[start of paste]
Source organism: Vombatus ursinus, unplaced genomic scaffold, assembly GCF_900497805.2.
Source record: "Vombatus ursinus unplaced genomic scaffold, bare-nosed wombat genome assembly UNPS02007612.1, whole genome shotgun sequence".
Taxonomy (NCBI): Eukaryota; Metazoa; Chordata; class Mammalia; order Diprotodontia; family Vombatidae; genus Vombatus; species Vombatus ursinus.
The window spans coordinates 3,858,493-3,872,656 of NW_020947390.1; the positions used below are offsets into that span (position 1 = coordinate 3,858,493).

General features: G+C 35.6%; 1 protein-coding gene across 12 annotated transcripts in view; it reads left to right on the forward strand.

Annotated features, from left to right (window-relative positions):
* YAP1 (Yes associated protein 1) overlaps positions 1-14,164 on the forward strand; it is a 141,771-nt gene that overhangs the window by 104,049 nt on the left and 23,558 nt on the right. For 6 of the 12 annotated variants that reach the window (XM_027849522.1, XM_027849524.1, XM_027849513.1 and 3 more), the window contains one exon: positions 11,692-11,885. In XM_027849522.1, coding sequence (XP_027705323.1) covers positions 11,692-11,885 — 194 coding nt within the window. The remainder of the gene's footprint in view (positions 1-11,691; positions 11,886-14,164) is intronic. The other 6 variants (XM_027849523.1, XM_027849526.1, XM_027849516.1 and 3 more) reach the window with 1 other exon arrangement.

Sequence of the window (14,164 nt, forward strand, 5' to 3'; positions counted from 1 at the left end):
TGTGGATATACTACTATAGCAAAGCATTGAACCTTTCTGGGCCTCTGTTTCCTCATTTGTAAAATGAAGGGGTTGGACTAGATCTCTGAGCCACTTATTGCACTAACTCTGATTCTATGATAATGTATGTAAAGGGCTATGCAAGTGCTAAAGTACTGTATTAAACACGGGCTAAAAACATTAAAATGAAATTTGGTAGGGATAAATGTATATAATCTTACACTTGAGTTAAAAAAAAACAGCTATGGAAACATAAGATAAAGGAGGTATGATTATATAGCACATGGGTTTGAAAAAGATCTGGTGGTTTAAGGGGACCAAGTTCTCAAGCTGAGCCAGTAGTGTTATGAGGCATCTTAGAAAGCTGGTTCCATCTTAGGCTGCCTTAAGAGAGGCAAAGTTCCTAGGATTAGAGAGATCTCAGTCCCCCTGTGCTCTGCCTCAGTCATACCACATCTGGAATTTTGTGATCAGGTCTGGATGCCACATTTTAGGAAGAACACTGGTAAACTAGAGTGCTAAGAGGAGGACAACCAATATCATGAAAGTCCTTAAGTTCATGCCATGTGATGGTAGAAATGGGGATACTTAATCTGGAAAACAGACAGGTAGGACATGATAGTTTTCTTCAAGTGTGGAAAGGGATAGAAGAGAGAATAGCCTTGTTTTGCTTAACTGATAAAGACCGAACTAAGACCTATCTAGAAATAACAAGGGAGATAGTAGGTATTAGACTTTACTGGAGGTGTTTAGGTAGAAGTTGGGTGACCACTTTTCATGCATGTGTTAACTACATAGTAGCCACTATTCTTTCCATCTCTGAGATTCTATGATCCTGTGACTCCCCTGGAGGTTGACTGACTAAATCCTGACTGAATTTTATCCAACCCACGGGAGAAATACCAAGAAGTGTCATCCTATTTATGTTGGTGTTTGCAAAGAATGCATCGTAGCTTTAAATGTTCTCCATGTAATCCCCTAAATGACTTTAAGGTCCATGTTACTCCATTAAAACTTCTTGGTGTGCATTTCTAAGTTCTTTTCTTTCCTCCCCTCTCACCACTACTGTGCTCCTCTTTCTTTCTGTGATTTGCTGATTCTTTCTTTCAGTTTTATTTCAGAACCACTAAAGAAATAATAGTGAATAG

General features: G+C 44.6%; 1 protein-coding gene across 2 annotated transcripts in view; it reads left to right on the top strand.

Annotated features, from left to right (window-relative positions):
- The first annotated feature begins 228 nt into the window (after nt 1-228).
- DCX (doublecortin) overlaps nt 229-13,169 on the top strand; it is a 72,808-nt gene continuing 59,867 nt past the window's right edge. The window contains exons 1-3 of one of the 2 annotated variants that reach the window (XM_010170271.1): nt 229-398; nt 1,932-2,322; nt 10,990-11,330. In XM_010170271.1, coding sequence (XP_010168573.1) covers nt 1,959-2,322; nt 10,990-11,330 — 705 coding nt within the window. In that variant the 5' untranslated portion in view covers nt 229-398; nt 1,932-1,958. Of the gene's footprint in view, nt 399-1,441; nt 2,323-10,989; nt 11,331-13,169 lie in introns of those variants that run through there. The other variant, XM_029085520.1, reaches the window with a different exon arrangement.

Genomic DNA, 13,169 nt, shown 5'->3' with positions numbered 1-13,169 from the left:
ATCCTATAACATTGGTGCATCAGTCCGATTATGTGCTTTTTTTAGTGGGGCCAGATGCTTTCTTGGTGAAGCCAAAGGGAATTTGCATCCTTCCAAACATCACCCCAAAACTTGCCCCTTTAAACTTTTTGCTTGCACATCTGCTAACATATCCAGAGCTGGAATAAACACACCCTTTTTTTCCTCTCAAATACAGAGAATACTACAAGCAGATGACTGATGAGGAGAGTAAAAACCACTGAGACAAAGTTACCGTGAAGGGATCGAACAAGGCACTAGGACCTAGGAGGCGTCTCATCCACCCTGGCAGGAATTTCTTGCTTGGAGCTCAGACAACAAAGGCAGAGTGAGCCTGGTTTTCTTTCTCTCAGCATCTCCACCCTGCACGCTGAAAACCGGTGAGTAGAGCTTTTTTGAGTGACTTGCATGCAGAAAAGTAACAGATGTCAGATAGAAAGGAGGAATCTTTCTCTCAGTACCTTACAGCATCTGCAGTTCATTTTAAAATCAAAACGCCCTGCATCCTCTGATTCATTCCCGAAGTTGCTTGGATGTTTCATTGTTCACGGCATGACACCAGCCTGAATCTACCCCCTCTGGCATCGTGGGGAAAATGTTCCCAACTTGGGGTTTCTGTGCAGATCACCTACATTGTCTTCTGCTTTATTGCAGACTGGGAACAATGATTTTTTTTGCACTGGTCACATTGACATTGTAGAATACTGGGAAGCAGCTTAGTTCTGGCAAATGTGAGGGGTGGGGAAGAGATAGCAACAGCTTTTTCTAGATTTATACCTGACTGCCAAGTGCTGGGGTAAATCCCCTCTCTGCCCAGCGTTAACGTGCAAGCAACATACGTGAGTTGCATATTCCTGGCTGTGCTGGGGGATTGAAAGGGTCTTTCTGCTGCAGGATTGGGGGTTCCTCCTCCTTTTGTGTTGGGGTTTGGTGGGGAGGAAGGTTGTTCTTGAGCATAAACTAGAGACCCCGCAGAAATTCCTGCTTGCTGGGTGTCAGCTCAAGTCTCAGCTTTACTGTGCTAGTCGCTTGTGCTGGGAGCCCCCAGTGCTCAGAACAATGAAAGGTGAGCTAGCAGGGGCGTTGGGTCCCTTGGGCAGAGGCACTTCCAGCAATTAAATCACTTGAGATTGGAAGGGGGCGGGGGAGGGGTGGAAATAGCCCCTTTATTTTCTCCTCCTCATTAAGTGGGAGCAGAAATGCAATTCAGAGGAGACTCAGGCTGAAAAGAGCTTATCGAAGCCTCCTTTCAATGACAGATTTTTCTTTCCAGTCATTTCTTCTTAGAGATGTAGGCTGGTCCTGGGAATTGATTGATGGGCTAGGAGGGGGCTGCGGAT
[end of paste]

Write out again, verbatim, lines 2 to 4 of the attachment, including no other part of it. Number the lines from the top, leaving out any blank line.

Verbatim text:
Source record: "Vombatus ursinus unplaced genomic scaffold, bare-nosed wombat genome assembly UNPS02007612.1, whole genome shotgun sequence".
Taxonomy (NCBI): Eukaryota; Metazoa; Chordata; class Mammalia; order Diprotodontia; family Vombatidae; genus Vombatus; species Vombatus ursinus.
The window spans coordinates 3,858,493-3,872,656 of NW_020947390.1; the positions used below are offsets into that span (position 1 = coordinate 3,858,493).